Students can spend four years in school and still not graduate with the skills they need to start a salon but graduating from a cosmetology program is the perfect opportunity for beauty entrepreneurs. Graduates who want to work for others can, but those who want the freedom of being their own boss can rent booths in an established salon or open a shop of their own.

With today’s secure mobile payment systems, some cosmetologists are even hitting the road and doing house calls, all they need is a portable kit and a cell phone. With a little business savvy, a cosmetologist can turn a talent with shears into a business, and from there, the sky’s the limit.

What to Look for in a Cosmetology School

Most vocational school cosmetology programs share the same primary curriculum, a certain number of learning hours in specific subjects is mandated by states for licensure. But there are also significant variations between programs in both content and teaching methods. For students, the right school is the one that best meets their career goals.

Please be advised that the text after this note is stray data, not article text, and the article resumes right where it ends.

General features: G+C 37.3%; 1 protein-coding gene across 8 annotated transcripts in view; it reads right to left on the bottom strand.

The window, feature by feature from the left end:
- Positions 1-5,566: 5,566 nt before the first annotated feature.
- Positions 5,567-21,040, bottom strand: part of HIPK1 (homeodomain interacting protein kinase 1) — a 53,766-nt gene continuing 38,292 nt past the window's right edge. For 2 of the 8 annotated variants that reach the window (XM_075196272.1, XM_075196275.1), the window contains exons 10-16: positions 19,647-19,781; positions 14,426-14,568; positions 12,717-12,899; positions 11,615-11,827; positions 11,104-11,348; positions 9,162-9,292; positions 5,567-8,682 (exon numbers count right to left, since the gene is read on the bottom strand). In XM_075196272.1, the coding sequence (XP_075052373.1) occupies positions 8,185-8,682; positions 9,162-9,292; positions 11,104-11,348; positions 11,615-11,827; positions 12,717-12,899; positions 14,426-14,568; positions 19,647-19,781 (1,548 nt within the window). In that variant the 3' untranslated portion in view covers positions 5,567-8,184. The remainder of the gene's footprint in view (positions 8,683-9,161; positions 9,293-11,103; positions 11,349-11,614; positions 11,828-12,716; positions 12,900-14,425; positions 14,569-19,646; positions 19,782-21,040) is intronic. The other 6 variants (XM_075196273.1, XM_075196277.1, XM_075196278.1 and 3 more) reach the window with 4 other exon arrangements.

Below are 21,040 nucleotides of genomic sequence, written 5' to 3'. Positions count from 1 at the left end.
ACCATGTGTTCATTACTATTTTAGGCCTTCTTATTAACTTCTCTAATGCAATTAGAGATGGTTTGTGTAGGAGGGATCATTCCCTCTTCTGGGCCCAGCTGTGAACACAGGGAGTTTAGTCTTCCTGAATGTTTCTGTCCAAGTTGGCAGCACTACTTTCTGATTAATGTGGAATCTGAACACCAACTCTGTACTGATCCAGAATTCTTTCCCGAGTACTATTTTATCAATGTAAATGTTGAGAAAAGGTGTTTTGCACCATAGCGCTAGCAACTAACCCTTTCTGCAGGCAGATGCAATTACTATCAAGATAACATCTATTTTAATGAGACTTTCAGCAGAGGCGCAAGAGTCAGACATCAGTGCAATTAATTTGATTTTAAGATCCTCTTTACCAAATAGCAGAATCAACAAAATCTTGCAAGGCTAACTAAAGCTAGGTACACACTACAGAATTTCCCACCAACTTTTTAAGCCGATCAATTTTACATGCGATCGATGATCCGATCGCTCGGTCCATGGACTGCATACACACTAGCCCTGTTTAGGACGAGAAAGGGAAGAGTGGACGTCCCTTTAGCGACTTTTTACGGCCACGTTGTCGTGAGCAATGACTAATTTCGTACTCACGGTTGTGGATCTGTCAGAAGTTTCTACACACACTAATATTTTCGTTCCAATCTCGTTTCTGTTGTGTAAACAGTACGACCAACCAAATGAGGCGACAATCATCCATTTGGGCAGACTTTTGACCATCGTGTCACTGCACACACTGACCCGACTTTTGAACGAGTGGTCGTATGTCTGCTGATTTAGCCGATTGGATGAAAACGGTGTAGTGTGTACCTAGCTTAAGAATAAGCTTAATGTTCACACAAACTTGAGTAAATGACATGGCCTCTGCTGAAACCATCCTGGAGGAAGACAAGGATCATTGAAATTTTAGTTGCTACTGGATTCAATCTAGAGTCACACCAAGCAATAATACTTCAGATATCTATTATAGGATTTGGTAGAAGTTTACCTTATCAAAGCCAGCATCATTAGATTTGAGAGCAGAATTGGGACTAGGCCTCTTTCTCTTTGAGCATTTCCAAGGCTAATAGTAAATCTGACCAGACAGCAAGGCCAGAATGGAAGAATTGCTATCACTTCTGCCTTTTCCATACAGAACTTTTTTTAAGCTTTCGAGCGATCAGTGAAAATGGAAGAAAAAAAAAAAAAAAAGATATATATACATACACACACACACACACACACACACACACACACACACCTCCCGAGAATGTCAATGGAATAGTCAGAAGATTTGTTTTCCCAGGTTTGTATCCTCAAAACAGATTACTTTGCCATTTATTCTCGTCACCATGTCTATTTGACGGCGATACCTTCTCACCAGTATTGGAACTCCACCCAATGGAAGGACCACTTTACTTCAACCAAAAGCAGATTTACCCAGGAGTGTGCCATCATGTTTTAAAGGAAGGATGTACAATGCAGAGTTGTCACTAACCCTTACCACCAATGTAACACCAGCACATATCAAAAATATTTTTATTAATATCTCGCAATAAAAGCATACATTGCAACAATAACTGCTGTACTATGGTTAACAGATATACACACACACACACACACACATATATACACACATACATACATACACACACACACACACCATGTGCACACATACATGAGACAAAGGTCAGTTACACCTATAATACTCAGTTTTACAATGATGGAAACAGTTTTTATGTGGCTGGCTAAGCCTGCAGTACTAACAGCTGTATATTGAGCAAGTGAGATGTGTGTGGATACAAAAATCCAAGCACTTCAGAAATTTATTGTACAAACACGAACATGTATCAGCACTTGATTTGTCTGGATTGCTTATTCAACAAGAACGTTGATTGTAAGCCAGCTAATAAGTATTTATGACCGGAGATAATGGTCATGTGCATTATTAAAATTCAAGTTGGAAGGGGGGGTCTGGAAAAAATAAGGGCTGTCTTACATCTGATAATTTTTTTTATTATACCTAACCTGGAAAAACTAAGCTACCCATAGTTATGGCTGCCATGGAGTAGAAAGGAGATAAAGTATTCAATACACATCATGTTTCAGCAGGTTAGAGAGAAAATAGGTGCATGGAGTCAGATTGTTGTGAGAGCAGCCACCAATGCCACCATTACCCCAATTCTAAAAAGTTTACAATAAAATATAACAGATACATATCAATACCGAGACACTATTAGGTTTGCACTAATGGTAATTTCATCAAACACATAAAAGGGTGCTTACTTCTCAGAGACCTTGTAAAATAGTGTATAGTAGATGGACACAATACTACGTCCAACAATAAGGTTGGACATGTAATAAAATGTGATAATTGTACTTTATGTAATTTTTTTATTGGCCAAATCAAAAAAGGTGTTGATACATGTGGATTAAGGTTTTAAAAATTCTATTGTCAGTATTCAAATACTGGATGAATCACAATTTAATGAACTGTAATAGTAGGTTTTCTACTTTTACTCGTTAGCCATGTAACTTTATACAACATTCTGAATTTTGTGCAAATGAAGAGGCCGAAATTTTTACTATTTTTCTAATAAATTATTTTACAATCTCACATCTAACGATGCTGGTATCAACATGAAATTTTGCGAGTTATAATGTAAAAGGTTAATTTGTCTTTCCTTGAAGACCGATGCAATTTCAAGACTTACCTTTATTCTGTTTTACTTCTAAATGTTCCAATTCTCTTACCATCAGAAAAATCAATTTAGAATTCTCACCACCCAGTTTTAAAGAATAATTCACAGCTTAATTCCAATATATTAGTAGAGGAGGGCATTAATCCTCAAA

Top cosmetology schools offer condensed programs, hands-on training, small class sizes, experienced instructors, accreditation, focus on exam preparation, extensive instruction, career services and networking opportunities.

Condensed Programs

It’s tough making ends meet without a job, so training programs that get students out of the classroom and into the field in ten months or less are ideal.